The Supreme Court in the context of surveillance, did not hold wiretapping as an invasion of privacy in Olmstead v. United States, in as early as 1928. Where the majority held that ‘only hearing of such conversations’ would not constitute the search and seizure, Justice Brandies in his far-sighted dissent, hinted at the wrong precedent it would set. He poignantly wrote that, “Subtler and more far reaching means of invading privacy have become available to the Government. Discovery and invention have made it possible for the Government, by means far more effective than stretching upon the rack, to obtain disclosure in court of what is whispered in the closet. Morevoer, in the application of a constitution, our contemplation cannot be only of what has been, but of what may be.” It is pertinent to note that this was in an age when search and seizure, along with privacy was accorded the definition of private property and trespass, and it had not evolved into an understanding of privacy with respect to people instead of property. However, in 1967, the supreme Court overruled Olmstead in Katz v. United States, and laid down the test of ‘reasonable expectation of privacy’. This two part test was elaborated as “first, that a person has exhibited an actual (subjective) expectation of privacy, and second, that the expectation be one that society is prepared to recognize as reasonable.” This moved the scope of privacy from places to people, and also marked a generation of cases that were determined on the threshold of this test.
The theme of balancing privacy rights of an individual with the duty of the state to ensure public order can be seen through all the different circumstances in which these cases were decided by the US Supreme Court. In Stanley v. Georgia, in 1969, the US Supreme Court decided that a law cannot prosecute people for being in possession of obscene material in their own house, and emphasised on the fundamental right to be free from unwanted governmental intrusion into one’s privacy, except in very limited circumstances. It was differentiated in the case of Paris Adult Theatre I v. Slaton, where the Supreme Court held in 1973 that the playing of an obscene movie in a public theatre would not qualify as right to privacy of the individuals who were watching the movie.
With the advancement of technology, the contours of right to privacy were also developed further by the United States Supreme Court to adapt to the invasion of privacy that may take place through such technological mediums. In Kyollo v. United States, in 2001, the Supreme Court held that the use of thermal imaging by the state to ascertain the growth of marijuana in an individual’s house constitutes an invasion of the right to privacy, and was therefore, held as invalid. Justice Scalia pondered over the difficulty of distinguishing between intimate and non intimate activities, and there is no surety that the thermal imaging will only pick up non intimate details. The validity of a search and seizure by the use of technology was challenged in United States v. Jones in 2012 when the Supreme Court held that the use of GPS technology on a car, would be an invalid search, violative of privacy, and Justice Sonia Sotomayor rightly opined that “physical intrusion is now unnecessary to many forms of surveillance.”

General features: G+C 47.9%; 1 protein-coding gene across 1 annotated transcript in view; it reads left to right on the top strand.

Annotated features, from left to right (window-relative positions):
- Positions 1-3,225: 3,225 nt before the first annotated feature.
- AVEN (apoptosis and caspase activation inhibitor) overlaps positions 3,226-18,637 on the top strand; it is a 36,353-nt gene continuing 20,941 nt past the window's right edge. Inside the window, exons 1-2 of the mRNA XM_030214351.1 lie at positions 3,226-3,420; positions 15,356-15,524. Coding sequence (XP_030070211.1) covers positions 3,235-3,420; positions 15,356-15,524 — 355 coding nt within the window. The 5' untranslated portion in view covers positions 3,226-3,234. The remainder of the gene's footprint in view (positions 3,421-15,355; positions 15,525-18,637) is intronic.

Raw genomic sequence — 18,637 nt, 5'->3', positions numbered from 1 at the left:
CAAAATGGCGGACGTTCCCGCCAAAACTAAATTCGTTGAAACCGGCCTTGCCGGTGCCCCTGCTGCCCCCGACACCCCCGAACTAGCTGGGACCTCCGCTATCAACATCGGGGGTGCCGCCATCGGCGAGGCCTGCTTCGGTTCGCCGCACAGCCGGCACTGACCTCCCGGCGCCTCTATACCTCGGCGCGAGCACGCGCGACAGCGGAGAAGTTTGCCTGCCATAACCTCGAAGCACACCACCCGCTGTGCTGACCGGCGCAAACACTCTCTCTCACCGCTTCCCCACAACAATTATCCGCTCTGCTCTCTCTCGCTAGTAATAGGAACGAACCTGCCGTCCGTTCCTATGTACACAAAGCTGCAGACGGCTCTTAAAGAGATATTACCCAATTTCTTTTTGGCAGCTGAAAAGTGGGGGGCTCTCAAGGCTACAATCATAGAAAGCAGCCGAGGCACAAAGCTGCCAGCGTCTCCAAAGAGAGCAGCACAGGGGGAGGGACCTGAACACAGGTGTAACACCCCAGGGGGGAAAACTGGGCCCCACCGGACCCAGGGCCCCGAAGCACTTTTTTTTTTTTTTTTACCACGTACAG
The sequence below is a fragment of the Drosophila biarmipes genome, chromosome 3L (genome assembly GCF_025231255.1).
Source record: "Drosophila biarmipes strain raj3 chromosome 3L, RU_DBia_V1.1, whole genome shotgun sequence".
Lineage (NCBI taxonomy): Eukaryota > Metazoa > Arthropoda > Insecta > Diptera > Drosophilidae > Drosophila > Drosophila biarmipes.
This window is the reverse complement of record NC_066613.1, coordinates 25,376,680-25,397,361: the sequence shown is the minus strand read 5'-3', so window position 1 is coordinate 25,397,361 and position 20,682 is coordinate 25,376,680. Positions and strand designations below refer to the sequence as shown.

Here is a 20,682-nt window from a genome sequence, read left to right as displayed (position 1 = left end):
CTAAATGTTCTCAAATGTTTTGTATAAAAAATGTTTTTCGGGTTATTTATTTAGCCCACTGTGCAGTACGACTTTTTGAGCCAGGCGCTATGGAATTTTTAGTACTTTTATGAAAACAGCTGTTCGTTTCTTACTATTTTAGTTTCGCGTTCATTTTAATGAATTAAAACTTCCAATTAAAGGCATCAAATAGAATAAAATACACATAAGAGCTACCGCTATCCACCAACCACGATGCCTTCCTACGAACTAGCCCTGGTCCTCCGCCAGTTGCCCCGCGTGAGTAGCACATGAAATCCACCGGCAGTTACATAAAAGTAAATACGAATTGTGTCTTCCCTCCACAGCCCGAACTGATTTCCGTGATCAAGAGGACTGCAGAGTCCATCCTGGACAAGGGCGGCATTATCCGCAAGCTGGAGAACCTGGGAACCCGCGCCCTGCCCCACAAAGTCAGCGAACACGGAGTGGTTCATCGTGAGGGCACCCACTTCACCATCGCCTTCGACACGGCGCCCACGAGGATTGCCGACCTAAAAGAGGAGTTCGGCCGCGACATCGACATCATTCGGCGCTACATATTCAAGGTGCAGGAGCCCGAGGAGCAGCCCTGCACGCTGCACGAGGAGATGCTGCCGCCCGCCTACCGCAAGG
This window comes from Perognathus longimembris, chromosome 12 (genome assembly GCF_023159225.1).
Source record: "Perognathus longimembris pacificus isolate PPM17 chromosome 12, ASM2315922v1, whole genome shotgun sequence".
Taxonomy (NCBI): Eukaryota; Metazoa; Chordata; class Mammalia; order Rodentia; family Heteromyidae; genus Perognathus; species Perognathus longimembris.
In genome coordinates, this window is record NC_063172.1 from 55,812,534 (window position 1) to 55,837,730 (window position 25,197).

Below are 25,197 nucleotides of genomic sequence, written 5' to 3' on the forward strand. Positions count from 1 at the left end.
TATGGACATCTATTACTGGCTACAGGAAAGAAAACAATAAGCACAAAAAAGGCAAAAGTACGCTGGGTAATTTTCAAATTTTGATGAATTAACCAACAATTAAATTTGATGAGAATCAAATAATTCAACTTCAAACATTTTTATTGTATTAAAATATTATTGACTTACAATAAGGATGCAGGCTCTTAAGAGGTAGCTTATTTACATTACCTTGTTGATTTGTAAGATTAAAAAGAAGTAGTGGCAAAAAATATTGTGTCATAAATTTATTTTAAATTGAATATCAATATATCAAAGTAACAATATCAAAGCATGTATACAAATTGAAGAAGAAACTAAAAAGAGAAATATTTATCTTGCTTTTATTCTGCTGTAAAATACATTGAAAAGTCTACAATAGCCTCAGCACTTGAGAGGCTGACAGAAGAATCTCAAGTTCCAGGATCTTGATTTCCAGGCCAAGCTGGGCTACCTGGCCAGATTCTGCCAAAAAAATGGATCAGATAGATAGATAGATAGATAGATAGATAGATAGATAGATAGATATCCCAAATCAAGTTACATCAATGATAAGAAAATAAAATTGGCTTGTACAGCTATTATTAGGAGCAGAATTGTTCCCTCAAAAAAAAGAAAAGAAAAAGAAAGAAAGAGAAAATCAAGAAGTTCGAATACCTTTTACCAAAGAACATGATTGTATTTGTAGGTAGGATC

Furthermore, in Riley v. California, in 2014, the search of an individual’s cellphone during a warrantless arrest was also deemed as an unconstitutional search and seizure of the digital content. In a unanimous decision, the Court focused on the importance of privacy changing its meaning in the digital world and held, “Modern cell phones are not just another technological convenience. With all they contain and all they may reveal, they hold for many Americans “the privacies of life”… the fact that technology now allows an individual to carry such information in his hand does not make the information any less worthy of the protection for which the Founders fought.”
Right to privacy in a digital age has led to difficult challenges in the court rooms where they are asked to balance the interests of national security on one hand, and individual privacy on another. The newer concepts are difficult to put in one strait jacket category, and their fluid character, does require a higher and stricter threshold for violation of an individual’s privacy. The cases such as the Apple encryption case where the FBI sought backdoors inside Apple’s encrypted systems for investigative purposes are an indication that with the digital revolution, balances will have to be maintained between privacy and interests of law enforcement. Moreover, a change in discourse, when talking about privacy, shifting from the current discourse of extreme national security to that of protecting privacy would lead to a better balancing of interests. The narrative should shift from how stronger privacy frameworks further stronger security for the data as well.